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IMEY Interview with Salah Abdel Shafi, Gaza Community Mental Health Programme

November 2003 — Some of the problems confronting Middle Eastern youth stem from the political violence and instability impacting their societies, from the trauma of experiencing childhood and adolescence under circumstances of war, violence and insecurity. Salah Abdel Shafi, from the Gaza Community Mental Health Program, told IMEY about his center's approach:

"Besides research, our program includes vocational training. Most employed women are currently found in teaching, banking, insurance companies, or working for NGOs. They also find employment in the garment industry, and in agriculture. Participation was higher before the current intifada, when seasonal work in Israel was still available, primarily in agriculture and to some extent in the garment industry.

"We are trying to develop some alternative, new employment venues for women. For example, we train them to make video films. Since weddings are celebrated separately by the male and female guests, there is an opportunity for women to film the wedding video on the bride's side, as a man would not be allowed in the gathering.

"Another focus of our work is to teach women how to lobby. Palestinian women are very active in civil society, but they are not represented in the political structures. Our first significant lobbying effort was in 1995/96. At the time women could not get a passport without a signature from their father or brother. We assisted the women in organizing a campaign of letter-writing, public meetings, meetings with politicians, and rallies, to lobby the PNA to change this. Other topics on the agenda are draft laws addressing the problem of honor killings — efforts to equate them with murder instead of giving them special lenient treatment, personal code issues such as inheritance, and laws to raise the age of marriage. These are typical issues of significance to women in this region. The most important existing women's organizations are the Women's Affairs Center, the Women's Technical Committees, the General Union of Palestinian Women (PA and PLO Affiliated), the Gaza Student Union (segregated), and the West Bank Student Union (co-ed).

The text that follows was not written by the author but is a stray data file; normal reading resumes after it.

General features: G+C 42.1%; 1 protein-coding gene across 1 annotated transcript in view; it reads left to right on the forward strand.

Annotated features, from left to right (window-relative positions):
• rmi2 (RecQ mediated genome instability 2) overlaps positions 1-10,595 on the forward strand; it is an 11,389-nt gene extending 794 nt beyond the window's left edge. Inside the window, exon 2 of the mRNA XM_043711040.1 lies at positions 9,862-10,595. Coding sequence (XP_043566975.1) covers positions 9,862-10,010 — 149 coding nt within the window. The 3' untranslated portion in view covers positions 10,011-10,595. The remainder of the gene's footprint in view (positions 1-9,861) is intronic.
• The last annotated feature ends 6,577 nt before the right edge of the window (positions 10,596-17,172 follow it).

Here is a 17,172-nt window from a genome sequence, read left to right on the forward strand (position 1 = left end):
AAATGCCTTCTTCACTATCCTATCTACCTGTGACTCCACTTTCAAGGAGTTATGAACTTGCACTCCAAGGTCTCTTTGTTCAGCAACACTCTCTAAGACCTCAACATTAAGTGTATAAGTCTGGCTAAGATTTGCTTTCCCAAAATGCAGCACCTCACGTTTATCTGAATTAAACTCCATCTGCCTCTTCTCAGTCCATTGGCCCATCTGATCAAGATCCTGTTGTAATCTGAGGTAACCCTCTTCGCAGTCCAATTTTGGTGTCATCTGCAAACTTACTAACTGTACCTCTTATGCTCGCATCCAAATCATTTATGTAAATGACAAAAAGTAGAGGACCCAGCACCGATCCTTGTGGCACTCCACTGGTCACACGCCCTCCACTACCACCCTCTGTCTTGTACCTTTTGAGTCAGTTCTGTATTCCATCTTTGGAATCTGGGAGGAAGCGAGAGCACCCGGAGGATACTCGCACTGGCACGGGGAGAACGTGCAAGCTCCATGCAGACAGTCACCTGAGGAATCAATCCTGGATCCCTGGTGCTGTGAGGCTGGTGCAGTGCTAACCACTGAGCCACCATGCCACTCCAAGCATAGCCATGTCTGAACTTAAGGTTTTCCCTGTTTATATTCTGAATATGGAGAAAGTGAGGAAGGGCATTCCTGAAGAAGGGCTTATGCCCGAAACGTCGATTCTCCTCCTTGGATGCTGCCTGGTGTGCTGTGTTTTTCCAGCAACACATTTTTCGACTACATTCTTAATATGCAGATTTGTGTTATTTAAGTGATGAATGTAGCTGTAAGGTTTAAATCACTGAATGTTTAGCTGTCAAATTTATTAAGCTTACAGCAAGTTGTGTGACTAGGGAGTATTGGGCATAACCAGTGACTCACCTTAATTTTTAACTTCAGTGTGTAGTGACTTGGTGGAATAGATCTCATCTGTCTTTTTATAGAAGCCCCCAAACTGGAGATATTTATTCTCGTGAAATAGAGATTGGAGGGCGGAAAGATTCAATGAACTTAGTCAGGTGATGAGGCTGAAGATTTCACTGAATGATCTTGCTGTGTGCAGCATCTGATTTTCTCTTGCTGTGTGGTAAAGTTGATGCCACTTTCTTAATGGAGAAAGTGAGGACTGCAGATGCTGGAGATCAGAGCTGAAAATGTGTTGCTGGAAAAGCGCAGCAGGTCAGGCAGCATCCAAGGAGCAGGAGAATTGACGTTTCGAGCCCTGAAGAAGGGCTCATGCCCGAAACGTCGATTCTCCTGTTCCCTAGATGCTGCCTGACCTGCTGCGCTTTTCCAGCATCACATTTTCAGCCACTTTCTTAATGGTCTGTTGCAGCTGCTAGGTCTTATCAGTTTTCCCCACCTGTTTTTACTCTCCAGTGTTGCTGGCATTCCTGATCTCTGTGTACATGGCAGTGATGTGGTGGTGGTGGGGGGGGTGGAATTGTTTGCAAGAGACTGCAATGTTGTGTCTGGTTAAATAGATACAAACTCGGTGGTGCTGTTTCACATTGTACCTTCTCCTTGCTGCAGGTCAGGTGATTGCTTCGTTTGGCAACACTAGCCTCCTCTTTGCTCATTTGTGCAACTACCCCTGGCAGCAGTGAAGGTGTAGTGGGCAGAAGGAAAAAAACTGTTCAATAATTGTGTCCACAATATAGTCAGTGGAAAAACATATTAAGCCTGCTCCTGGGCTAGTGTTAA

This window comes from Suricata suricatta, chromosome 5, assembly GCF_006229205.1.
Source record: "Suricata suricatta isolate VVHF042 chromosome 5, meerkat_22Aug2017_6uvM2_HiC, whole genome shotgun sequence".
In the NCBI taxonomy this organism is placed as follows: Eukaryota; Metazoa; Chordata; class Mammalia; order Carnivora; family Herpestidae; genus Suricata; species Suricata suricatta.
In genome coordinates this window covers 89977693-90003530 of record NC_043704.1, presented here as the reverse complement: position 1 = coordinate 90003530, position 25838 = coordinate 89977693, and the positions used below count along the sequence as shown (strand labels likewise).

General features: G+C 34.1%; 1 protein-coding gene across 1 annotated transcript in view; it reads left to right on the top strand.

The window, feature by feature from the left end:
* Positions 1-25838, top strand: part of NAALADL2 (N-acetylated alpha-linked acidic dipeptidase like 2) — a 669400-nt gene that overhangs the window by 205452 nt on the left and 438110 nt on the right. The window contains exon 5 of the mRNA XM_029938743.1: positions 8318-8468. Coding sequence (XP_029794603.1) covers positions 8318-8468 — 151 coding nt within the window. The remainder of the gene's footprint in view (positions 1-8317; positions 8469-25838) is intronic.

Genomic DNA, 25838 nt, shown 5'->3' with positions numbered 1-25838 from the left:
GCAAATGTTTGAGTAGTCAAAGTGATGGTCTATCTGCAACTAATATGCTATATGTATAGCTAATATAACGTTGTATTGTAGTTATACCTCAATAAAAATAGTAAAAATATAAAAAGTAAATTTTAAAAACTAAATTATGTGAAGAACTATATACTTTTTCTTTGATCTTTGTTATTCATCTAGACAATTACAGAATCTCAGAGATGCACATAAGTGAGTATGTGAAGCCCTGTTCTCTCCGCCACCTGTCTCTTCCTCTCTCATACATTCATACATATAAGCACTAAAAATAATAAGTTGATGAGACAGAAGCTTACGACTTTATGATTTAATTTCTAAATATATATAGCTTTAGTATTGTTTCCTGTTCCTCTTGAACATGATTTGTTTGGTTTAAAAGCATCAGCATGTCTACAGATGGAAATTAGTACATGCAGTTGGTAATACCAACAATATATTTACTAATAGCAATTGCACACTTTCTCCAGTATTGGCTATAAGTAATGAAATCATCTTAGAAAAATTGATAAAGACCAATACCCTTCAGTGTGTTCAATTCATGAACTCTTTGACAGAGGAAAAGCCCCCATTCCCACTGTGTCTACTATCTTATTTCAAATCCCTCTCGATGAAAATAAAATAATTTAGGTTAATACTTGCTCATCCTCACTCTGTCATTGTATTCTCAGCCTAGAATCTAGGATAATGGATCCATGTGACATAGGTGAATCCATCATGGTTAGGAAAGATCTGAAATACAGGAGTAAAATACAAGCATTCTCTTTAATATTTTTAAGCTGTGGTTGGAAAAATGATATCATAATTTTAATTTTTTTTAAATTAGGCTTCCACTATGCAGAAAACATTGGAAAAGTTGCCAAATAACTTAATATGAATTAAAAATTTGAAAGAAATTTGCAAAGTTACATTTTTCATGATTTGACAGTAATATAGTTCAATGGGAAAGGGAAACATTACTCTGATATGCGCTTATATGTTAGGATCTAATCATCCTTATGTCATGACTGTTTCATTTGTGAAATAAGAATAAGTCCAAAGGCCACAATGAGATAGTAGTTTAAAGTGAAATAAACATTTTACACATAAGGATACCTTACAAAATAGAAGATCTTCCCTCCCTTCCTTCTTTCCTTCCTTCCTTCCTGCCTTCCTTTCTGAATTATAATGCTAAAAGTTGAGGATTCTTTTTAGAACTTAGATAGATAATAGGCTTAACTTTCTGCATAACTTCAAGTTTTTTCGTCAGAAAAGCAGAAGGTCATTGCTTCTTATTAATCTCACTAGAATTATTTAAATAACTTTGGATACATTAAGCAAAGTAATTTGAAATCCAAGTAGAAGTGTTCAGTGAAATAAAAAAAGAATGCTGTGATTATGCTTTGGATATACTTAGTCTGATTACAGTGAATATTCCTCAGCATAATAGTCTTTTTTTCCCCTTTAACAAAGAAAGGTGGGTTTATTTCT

"We do considerable research on trauma and psychological issues. This is a topic of great significance for our population When we recently conducted a study of PTSD, of the 9-19 year olds we looked at, only 2,5% manifested no symptoms. In terms of offering counseling and assistance, the positive aspect is that during times of crisis, we have found that such programs are well accepted. Because so many people are affected, it is viewed as a kind of collective trauma, and the individual is not stigmatized for seeking help. However, once the immediate conflict is over, this ends, and the person is once again affected as an individual, and less likely to come for counseling.

"As for the return to religion among Palestinians, our observation is that this is in large part a practical matter. For the last three years, shops have been closed, there has been nowhere to go and to meet and talk with others, so people started going to the mosques."